“The media narrative you guys are spinning isn’t specific enough—we have exactly one clown in the car,” says a top Republican official, referring to Trump. “So why did it explode?” the official added. “Because we have something in the Republican Party that the Democrats don’t have to deal with: a multibillion-dollar business in TV, political punditry and books and talk radio—we built up a ton of personalities, people that you guys in the media think are off the radar have been quietly gaining power. A whole slew of folks think they can, and should, run the party.”
It’s an important point that came through in nearly all our interviews: 2016 isn’t so much about Trump or Bush as it is about a crisis in the Republican Party, which hasn’t had powerful political leadership since the George W. Bush-Karl Rove machine crashed after dispatching John Kerry in 2004. Even Republican control of both houses of Congress since last year’s midterm elections hasn’t tamed the party’s internal feuding—Majority Leader Mitch McConnell and Speaker John Boehner can hardly control their own caucuses never mind impose a code of conduct on unruly presidential hopefuls.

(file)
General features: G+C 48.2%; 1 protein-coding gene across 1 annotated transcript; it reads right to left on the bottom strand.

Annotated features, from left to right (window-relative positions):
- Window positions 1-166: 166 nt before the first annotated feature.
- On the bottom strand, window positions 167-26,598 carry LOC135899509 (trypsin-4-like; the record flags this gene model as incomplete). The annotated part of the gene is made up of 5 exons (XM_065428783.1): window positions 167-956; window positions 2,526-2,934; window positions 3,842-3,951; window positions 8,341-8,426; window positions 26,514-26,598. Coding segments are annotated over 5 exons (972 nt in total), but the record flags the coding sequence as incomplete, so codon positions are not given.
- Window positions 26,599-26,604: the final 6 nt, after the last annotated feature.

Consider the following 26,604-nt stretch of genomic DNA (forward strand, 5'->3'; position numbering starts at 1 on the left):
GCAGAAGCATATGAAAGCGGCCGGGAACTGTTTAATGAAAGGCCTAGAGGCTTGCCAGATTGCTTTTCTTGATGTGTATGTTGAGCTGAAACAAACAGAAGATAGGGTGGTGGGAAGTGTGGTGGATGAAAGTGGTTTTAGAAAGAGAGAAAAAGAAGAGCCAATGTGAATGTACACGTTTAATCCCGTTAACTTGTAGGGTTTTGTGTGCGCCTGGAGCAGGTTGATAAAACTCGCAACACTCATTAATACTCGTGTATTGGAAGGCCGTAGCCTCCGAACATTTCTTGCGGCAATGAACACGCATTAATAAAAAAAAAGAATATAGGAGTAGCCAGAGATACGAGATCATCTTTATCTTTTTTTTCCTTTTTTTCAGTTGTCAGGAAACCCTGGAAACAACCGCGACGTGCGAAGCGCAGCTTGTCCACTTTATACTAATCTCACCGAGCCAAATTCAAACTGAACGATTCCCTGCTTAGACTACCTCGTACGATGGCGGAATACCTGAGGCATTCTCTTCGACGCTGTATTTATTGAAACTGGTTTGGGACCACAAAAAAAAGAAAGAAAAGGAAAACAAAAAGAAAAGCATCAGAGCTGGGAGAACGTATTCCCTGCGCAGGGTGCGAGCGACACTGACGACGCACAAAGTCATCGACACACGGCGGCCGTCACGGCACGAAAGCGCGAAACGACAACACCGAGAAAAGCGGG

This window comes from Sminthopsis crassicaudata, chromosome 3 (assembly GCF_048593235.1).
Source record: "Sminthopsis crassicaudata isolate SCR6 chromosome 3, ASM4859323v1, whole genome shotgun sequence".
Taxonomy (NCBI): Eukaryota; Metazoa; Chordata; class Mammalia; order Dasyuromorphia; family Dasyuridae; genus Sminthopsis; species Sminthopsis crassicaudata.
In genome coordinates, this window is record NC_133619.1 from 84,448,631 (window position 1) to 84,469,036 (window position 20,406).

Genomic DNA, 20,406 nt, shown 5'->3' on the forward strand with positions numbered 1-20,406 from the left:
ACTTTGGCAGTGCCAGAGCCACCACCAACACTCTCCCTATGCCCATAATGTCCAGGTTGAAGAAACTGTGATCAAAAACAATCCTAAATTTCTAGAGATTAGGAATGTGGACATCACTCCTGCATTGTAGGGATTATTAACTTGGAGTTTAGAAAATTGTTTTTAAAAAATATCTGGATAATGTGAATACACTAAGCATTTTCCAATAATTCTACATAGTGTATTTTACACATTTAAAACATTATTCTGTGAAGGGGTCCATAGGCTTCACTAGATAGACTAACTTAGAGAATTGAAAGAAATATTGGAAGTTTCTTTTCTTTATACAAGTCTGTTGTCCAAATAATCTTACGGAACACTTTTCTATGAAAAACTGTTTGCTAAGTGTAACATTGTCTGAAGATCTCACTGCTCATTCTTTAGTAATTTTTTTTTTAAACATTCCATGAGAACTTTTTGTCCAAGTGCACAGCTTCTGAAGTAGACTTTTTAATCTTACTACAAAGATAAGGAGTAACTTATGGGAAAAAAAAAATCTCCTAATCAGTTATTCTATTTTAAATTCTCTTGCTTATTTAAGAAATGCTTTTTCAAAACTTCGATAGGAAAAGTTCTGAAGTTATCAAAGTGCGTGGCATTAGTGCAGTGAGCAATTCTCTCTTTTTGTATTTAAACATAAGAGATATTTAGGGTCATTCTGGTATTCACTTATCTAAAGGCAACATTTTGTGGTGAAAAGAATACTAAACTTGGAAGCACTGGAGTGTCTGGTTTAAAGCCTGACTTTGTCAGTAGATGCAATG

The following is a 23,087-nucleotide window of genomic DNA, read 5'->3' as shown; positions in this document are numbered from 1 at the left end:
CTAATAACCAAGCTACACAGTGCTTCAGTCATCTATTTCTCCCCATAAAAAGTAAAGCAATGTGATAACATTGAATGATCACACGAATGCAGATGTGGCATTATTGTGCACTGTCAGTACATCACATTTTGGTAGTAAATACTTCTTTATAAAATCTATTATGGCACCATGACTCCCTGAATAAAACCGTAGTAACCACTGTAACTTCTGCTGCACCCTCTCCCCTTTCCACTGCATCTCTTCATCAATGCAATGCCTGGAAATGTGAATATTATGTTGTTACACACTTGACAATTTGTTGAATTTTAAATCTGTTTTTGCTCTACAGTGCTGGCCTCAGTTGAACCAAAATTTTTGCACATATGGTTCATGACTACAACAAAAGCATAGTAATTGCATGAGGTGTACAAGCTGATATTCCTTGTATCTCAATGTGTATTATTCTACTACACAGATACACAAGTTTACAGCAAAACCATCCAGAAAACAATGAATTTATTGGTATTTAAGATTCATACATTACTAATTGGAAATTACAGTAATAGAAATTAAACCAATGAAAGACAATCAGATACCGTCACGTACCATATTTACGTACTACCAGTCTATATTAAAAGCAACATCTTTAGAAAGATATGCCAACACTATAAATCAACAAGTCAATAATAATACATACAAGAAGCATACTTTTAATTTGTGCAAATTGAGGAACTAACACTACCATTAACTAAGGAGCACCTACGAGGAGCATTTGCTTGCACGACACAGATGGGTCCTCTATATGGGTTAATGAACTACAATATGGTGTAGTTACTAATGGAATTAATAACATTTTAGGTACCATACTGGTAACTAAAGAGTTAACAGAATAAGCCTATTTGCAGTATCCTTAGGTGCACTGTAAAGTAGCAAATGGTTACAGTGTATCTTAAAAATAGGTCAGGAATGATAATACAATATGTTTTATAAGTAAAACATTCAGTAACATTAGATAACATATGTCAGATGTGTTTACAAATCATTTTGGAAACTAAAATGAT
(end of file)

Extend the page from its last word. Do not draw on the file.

Behind the scenes Republican National Committee chairman Reince Priebus, a canny operative from Wisconsin, and party elders like his predecessor Haley Barbour have tried, mostly unsuccessfully, to keep the crowded field from turning into a Trump-incited mob. After Trump’s people leaked news of the chairman’s gentle request that the “Apprentice” star play nicer with fellow Republicans, Priebus tried another tack, advising several other campaigns to ignore Trump’s more outrageous statements and to “not engage him” insult-for-insult, according to a Republican operative close to several campaigns.